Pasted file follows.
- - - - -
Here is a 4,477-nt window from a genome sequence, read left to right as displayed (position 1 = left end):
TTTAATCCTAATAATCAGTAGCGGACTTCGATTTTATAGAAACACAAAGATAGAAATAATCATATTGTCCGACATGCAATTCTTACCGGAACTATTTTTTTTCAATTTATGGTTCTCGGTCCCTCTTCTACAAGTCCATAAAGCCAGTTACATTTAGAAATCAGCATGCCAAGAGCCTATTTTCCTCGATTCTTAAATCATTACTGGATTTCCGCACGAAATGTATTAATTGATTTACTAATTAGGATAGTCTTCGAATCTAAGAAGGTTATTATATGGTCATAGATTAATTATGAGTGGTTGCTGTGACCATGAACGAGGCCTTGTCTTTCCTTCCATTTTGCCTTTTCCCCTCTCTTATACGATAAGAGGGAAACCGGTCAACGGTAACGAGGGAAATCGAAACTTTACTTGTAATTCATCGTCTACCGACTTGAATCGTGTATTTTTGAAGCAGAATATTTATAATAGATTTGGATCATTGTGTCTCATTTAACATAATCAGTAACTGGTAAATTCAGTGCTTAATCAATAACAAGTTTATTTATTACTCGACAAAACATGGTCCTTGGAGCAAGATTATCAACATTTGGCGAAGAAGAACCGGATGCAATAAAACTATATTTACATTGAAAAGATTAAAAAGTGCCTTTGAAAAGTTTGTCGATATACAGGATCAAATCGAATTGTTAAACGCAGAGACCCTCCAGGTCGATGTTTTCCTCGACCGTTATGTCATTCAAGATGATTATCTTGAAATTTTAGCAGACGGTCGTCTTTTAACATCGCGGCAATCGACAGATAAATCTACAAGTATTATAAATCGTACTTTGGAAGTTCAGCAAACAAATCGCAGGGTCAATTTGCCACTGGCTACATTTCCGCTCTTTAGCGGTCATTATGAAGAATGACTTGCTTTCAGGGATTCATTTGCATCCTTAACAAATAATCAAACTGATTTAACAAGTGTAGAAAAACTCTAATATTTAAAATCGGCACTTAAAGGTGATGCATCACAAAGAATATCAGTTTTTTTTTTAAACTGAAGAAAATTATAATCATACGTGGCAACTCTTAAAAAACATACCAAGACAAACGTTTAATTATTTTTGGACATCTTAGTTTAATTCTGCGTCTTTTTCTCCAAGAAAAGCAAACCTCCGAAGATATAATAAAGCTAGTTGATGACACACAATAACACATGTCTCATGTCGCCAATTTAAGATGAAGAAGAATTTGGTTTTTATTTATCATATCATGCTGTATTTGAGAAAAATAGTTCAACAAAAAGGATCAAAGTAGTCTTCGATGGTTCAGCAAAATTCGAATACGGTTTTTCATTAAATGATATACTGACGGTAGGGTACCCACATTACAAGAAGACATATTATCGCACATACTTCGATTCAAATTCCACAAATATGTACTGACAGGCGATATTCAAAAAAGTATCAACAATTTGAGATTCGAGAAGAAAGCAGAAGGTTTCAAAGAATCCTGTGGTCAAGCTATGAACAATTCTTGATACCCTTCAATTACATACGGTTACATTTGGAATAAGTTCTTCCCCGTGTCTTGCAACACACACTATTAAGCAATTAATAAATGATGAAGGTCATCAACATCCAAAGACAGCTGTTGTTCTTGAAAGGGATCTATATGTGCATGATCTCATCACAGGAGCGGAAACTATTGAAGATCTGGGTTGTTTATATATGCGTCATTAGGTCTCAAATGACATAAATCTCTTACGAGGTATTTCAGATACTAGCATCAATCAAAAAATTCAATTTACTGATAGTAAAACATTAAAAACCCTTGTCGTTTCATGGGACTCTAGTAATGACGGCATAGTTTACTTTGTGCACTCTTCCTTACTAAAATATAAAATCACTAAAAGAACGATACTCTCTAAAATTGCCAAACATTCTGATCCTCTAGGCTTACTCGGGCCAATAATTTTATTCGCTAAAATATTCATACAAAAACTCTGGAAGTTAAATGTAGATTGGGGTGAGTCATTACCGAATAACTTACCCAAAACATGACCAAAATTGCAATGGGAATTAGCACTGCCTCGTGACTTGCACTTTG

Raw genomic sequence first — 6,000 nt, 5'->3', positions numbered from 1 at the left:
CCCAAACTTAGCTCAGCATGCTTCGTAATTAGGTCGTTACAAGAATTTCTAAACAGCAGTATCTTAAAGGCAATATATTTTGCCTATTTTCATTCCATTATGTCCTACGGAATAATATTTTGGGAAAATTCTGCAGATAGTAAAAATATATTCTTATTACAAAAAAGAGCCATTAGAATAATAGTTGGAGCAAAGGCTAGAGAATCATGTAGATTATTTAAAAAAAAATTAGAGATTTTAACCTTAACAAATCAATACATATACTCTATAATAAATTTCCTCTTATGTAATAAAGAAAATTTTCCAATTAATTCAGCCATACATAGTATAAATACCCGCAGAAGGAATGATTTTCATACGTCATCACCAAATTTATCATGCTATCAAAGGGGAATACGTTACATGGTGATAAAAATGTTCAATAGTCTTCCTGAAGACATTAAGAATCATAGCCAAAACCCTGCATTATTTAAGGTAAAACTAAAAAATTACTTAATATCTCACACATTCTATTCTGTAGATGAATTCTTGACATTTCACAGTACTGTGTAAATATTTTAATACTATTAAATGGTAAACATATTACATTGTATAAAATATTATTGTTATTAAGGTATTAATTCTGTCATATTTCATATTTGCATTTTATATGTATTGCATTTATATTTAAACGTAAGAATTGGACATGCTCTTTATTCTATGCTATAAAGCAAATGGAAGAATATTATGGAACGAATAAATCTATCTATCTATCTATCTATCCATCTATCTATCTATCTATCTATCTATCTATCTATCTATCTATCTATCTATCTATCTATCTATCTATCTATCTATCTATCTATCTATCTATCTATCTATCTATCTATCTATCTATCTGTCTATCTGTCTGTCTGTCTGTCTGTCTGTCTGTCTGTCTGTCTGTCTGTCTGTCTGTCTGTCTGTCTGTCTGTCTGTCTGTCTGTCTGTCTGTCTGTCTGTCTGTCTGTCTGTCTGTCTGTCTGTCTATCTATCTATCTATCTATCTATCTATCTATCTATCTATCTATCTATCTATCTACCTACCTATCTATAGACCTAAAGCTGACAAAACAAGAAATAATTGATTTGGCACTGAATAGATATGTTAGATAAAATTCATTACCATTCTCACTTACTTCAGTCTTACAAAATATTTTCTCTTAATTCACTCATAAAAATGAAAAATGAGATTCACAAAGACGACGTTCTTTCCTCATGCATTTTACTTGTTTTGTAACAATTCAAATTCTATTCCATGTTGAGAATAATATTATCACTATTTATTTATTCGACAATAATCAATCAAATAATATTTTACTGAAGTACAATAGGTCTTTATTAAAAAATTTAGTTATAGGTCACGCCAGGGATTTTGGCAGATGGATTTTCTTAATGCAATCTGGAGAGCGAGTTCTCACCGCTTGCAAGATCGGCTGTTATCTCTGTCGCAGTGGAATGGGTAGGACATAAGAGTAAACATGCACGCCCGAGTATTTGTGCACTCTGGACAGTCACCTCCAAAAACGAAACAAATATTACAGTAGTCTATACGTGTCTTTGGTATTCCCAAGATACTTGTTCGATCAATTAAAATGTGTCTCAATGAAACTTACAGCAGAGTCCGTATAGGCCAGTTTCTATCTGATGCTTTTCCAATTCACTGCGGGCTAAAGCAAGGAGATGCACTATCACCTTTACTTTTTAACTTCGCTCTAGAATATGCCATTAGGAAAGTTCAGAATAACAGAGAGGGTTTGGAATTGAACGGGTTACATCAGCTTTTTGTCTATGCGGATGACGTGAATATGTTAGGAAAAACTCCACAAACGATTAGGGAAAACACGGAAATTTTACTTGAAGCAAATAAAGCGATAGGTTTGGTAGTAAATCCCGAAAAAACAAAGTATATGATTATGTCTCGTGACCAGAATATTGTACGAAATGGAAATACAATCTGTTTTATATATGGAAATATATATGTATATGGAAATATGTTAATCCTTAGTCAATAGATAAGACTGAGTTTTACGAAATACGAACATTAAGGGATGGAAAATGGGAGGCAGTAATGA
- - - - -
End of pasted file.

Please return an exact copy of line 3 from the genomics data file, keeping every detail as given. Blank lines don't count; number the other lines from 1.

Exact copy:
Raw genomic sequence first — 6,000 nt, 5'->3', positions numbered from 1 at the left: